by Beau Smith
On a daily basis I’m engaged in some form of communication with everyone that’s a part of the business, creation, and selling of comic books. It’s been that way for over 25 years. For a while now, and even more so in the last year, there’ve been complaints and uproar about why there aren’t more women writing and creating comic books. The subject seems to be a high horse that everyone wants to ride. Not me.
Please don’t misunderstand me. I’m not saying that I want women banished from the creation of comic books. That would be wrong. I want LOTS of women to create and write comics, but only if they’re good writers.
This request, or should I say demand, that women should be writing comics seems to be aimed at Marvel and DC Comics for the most part. Superhero books still dominate the business of comics and superhero comics are still mainly bought by the male gender. Just a fact. It could change, but trust me, it’ll be a slow change. I’m talking about decades to change, not overnight. Since the 1980s the number of women writing and drawing comic books has increased far beyond what we would’ve thought in the 1960s, but it has been slow.
For the most part, women don’t read superhero comic books as much as males do. Maybe one day they will, but I doubt if it’ll be in my lifetime. (I plan to be around for a lot longer, so don’t get your hopes up.)
No one should be given the writing duties of a comic book because of their gender, race, sexual preference, religious beliefs, or the way they comb their hair. They should be a good writer first and foremost.
The person that should be writing Wonder Woman doesn’t have to be a woman, it should be the writer who makes the character and the story compelling. Does the person writing The Black Panther need to be African-American? No. It should be the person who makes the character interesting to read for the widest audience.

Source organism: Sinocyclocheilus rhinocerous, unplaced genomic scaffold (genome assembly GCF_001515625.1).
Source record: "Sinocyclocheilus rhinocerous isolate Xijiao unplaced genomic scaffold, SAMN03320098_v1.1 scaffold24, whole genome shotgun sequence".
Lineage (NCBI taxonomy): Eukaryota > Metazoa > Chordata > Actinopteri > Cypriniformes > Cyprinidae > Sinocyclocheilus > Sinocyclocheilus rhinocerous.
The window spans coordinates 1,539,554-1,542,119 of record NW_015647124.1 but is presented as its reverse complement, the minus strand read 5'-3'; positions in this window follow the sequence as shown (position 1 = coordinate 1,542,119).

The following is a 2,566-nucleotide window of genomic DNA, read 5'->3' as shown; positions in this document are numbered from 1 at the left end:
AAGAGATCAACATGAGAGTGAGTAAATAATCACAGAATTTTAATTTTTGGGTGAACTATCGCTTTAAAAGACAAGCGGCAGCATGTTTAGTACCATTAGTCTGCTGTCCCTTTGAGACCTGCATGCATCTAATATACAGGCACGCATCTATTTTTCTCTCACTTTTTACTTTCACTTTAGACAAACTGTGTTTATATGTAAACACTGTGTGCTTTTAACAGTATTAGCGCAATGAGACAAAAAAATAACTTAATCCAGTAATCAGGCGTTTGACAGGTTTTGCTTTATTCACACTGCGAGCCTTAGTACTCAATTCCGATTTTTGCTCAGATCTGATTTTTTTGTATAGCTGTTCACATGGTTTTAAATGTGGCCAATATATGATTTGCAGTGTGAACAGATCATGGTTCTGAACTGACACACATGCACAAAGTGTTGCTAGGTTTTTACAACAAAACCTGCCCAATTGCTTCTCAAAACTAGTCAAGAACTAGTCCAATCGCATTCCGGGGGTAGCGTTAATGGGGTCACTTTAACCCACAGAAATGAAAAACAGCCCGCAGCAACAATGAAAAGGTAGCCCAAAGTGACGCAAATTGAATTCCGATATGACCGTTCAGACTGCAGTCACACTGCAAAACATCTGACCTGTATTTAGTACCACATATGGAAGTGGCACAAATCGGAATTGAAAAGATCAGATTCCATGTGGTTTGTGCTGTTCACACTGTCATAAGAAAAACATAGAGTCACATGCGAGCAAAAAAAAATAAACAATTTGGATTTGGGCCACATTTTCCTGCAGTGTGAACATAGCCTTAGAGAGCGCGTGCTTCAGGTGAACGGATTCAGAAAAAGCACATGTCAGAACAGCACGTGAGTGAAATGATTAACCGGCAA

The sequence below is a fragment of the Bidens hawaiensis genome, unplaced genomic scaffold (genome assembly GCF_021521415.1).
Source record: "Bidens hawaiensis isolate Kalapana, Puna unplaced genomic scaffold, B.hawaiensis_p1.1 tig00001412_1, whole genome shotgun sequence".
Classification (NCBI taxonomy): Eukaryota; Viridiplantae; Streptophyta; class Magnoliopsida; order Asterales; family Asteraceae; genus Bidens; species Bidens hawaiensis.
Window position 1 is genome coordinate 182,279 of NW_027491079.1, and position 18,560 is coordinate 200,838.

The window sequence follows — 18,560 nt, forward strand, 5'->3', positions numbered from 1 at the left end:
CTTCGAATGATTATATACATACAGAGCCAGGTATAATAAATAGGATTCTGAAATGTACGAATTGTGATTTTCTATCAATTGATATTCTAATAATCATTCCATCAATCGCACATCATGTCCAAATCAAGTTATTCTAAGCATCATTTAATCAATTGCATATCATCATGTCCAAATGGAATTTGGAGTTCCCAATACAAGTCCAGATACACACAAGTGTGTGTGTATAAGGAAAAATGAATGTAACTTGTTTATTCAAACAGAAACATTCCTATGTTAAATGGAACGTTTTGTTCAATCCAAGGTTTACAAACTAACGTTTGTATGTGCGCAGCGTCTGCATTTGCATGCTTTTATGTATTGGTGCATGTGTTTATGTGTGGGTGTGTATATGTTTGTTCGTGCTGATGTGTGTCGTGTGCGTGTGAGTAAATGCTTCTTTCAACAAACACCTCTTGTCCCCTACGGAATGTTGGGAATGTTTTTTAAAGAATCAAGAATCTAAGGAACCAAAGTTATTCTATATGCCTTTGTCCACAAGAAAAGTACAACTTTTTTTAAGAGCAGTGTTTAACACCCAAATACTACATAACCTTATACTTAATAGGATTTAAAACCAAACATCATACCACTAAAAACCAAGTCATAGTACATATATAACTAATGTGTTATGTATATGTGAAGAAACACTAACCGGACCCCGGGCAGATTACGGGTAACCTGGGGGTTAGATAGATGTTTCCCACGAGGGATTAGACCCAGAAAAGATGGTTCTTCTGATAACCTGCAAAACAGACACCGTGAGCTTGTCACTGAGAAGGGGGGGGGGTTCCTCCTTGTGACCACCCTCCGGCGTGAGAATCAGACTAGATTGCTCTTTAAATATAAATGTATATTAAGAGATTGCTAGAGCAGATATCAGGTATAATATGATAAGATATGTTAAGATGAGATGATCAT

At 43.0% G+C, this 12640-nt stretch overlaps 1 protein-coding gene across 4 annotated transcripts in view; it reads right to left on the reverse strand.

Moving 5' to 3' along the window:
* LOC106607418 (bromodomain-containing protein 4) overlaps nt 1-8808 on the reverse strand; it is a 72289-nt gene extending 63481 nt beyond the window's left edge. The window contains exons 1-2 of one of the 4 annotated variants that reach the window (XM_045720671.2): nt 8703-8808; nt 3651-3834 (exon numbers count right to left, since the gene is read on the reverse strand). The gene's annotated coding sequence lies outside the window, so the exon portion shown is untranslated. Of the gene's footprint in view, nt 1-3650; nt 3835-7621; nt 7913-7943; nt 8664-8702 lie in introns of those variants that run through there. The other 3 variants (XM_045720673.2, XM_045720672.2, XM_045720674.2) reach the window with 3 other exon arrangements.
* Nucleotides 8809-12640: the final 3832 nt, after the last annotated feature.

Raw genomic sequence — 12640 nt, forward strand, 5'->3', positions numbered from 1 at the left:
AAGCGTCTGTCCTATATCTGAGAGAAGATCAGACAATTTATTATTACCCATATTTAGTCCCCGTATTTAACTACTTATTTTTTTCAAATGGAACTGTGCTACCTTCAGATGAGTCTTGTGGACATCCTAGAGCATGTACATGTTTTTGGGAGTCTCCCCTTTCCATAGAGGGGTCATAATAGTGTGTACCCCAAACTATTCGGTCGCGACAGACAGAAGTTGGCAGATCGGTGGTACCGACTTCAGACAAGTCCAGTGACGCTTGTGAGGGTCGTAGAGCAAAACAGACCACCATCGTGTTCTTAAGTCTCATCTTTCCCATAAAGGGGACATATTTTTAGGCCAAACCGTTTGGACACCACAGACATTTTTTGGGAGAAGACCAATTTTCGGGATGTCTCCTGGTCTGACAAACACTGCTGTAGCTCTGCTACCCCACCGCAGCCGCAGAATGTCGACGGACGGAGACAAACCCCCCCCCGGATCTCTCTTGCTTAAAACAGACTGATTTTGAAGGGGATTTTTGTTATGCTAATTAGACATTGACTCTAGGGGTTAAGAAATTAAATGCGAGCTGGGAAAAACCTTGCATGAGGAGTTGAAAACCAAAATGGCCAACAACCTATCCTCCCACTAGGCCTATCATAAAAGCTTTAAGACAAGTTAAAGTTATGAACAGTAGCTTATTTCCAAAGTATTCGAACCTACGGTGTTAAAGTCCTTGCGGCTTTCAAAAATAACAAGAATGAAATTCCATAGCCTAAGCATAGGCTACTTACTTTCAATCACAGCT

The editor or publisher that hires a creator based only on their race or gender should be shown the door. A great story has no race, gender, or political leanings on the computer screen. It should just be the best story possible. If the writer’s gender or race happens to match that of the character in this great story, then wonderful, but it shouldn’t come before the great story.
The fact that superhero comics is still very much a male dominated business is just a fact. You want to change it? Then more women need to write as genderless as Gail Simone, Ann Nocenti, Chuck Dixon and Jimmy Palmiotti & Justin Gray. They write great stories for all fictional characters, male and female.
In a “Beau Perfect” world, the only people writing superhero comics would be West Virginian males over the age of 50 with a beard, a ball cap grafted to their head, and a strong desire for Chili Cheese Fritos. We know that’s not gonna happen, but a guy can dream.
You don’t have to prove you’re a man or a woman to me, but you do have to prove you’re a good writer. Do that and I’ll not only keep buying your comics, I’ll tell everyone else to buy them as well.
The Flying Fist Ranch